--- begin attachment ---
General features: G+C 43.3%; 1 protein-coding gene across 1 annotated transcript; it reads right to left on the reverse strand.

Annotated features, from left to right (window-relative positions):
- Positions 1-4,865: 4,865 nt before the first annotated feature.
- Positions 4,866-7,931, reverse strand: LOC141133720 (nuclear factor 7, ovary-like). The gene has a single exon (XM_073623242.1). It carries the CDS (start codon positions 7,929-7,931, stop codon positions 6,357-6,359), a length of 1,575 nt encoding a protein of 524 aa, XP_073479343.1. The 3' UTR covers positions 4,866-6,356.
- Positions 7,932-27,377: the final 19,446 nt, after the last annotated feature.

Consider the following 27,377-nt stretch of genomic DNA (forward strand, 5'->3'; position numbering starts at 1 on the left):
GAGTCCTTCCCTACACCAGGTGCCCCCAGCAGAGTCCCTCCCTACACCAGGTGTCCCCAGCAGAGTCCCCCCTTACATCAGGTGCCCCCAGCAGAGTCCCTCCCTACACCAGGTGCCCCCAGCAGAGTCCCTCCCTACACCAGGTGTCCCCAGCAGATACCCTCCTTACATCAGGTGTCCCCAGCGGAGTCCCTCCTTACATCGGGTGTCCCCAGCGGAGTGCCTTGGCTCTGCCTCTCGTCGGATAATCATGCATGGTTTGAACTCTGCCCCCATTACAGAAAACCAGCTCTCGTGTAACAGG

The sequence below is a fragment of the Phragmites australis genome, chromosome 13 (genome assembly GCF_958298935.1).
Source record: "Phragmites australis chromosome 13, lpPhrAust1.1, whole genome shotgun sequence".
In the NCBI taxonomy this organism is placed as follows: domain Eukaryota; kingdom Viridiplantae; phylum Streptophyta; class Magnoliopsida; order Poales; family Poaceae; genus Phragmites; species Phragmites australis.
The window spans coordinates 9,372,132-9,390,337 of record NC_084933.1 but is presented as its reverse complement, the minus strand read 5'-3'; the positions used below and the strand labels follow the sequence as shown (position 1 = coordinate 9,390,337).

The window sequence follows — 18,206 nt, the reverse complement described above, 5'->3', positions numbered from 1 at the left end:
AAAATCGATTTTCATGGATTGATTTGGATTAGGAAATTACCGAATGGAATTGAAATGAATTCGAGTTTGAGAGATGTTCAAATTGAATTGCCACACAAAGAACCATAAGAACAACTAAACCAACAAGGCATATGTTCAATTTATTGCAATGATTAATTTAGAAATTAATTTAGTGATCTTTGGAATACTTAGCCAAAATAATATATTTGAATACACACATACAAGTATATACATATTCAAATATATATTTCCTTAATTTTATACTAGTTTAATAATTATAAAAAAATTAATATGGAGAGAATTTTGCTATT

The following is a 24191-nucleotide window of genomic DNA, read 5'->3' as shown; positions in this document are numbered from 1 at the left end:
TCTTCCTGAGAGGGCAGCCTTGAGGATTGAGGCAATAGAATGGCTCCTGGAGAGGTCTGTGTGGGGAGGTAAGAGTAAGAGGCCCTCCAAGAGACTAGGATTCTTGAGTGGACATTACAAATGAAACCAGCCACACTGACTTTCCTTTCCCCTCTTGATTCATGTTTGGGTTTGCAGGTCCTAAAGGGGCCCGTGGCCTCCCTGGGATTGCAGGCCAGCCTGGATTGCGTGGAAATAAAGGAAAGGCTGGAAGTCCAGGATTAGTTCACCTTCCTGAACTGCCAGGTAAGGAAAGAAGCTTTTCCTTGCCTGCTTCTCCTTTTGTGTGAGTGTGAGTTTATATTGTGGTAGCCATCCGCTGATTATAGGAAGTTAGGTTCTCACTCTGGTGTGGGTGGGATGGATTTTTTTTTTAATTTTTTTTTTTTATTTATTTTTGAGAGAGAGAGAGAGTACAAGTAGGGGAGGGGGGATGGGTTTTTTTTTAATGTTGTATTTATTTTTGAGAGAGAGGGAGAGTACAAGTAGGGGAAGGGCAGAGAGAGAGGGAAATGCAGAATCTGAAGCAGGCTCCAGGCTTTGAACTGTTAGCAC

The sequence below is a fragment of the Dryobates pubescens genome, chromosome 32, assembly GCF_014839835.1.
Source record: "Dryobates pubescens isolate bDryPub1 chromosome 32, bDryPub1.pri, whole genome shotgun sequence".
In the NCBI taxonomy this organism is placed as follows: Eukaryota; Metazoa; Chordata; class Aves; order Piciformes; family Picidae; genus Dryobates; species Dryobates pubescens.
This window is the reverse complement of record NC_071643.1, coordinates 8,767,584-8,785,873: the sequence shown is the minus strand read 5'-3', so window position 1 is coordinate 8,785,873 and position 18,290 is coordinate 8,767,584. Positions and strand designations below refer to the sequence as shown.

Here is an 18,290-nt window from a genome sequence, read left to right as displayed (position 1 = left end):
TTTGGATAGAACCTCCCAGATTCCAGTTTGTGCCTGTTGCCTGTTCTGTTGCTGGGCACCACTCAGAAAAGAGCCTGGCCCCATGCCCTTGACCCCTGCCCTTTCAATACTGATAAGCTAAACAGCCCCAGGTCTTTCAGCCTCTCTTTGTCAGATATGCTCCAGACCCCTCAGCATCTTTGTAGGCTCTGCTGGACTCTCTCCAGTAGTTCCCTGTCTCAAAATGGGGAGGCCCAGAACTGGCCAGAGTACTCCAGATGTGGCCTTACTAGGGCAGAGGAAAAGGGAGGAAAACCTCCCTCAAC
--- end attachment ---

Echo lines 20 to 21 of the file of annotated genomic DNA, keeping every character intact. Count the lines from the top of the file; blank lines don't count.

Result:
Here is an 18,290-nt window from a genome sequence, read left to right as displayed (position 1 = left end):
TTTGGATAGAACCTCCCAGATTCCAGTTTGTGCCTGTTGCCTGTTCTGTTGCTGGGCACCACTCAGAAAAGAGCCTGGCCCCATGCCCTTGACCCCTGCCCTTTCAATACTGATAAGCTAAACAGCCCCAGGTCTTTCAGCCTCTCTTTGTCAGATATGCTCCAGACCCCTCAGCATCTTTGTAGGCTCTGCTGGACTCTCTCCAGTAGTTCCCTGTCTCAAAATGGGGAGGCCCAGAACTGGCCAGAGTACTCCAGATGTGGCCTTACTAGGGCAGAGGAAAAGGGAGGAAAACCTCCCTCAAC